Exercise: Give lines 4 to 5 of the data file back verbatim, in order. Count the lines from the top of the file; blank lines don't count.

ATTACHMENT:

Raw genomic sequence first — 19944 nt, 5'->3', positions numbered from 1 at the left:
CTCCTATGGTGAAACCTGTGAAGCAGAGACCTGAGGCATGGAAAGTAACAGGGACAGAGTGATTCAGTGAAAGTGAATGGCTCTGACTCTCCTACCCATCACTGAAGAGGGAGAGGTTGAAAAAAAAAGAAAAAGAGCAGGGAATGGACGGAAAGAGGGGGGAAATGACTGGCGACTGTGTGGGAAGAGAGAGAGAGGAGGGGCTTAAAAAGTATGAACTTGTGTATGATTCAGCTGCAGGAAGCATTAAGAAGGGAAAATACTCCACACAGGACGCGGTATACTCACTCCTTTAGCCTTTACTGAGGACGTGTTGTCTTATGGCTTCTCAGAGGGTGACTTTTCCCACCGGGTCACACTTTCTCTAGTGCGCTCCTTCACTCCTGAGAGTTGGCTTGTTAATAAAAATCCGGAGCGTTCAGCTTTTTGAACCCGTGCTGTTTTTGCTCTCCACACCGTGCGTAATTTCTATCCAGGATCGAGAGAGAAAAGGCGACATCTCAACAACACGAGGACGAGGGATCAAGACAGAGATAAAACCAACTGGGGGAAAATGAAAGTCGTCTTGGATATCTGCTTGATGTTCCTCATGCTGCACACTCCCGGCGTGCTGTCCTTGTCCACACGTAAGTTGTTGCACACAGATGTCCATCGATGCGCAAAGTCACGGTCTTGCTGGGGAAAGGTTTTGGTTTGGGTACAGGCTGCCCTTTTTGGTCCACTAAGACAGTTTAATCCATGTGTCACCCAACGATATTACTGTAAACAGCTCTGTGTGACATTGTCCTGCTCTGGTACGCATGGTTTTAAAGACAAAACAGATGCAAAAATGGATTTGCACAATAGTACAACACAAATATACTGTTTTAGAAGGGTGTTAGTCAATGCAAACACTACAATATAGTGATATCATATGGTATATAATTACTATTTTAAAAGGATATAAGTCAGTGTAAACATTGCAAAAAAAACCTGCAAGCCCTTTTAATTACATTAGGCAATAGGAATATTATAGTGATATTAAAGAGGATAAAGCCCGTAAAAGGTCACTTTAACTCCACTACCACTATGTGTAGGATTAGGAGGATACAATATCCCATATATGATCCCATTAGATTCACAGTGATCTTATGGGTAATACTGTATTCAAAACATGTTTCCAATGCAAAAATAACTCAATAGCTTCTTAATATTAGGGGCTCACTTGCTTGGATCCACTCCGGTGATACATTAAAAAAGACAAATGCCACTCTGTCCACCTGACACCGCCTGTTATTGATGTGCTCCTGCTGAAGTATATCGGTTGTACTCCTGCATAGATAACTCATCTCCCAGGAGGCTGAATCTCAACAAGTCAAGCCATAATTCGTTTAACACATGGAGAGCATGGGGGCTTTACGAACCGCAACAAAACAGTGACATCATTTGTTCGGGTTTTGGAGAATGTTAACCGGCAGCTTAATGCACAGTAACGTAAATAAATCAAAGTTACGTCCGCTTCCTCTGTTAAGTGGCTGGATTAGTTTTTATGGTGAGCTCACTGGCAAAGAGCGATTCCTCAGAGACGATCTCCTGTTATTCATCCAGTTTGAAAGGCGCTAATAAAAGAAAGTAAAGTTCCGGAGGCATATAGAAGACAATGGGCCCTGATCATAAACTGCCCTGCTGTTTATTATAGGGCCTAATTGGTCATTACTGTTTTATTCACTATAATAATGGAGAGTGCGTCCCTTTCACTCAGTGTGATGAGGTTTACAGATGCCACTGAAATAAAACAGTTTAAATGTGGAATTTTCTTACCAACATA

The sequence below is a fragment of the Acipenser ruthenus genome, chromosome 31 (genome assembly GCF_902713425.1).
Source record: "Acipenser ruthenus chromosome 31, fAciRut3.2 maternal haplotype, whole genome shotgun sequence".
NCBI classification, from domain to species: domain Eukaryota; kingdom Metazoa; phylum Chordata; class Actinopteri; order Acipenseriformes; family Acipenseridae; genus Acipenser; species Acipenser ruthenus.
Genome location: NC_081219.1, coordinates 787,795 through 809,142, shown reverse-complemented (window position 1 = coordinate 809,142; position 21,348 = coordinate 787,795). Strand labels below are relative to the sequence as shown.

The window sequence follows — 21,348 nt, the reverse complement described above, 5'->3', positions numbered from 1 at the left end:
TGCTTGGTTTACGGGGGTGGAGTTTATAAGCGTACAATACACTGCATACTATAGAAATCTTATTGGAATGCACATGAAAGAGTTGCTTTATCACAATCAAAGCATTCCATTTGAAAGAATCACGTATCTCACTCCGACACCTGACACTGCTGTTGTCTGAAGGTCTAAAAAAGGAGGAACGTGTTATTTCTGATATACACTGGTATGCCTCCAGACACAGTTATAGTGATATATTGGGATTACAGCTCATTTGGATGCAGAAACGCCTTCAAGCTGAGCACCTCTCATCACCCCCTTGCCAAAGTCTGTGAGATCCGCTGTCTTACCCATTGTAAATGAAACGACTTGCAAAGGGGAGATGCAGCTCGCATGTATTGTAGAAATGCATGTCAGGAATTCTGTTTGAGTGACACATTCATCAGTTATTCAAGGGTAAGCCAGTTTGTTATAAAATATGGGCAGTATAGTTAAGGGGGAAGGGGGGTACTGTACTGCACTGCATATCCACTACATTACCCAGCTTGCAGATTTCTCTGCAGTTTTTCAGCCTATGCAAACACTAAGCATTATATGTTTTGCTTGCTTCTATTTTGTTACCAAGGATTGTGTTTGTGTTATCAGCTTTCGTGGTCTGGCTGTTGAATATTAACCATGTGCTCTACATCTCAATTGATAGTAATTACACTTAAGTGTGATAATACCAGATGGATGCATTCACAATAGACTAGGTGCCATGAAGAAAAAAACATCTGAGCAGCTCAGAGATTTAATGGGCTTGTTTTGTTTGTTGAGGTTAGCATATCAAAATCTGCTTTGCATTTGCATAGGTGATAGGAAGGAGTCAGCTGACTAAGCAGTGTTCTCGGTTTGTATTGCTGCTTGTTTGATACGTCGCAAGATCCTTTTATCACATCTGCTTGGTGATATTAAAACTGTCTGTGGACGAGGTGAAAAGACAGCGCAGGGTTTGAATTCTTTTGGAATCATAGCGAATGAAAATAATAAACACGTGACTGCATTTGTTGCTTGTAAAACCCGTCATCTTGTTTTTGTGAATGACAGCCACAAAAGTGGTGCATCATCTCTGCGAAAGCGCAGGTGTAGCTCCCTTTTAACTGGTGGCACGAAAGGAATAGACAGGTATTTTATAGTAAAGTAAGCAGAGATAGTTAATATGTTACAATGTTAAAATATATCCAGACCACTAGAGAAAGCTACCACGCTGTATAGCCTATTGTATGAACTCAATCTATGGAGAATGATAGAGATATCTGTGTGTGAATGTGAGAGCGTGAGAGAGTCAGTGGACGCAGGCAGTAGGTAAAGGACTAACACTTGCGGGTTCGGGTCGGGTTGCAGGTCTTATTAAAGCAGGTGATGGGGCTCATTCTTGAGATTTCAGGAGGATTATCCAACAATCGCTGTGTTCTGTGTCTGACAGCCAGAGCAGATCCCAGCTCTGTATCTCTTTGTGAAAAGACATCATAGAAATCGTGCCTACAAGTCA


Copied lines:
Source record: "Acipenser ruthenus chromosome 31, fAciRut3.2 maternal haplotype, whole genome shotgun sequence".
NCBI classification, from domain to species: domain Eukaryota; kingdom Metazoa; phylum Chordata; class Actinopteri; order Acipenseriformes; family Acipenseridae; genus Acipenser; species Acipenser ruthenus.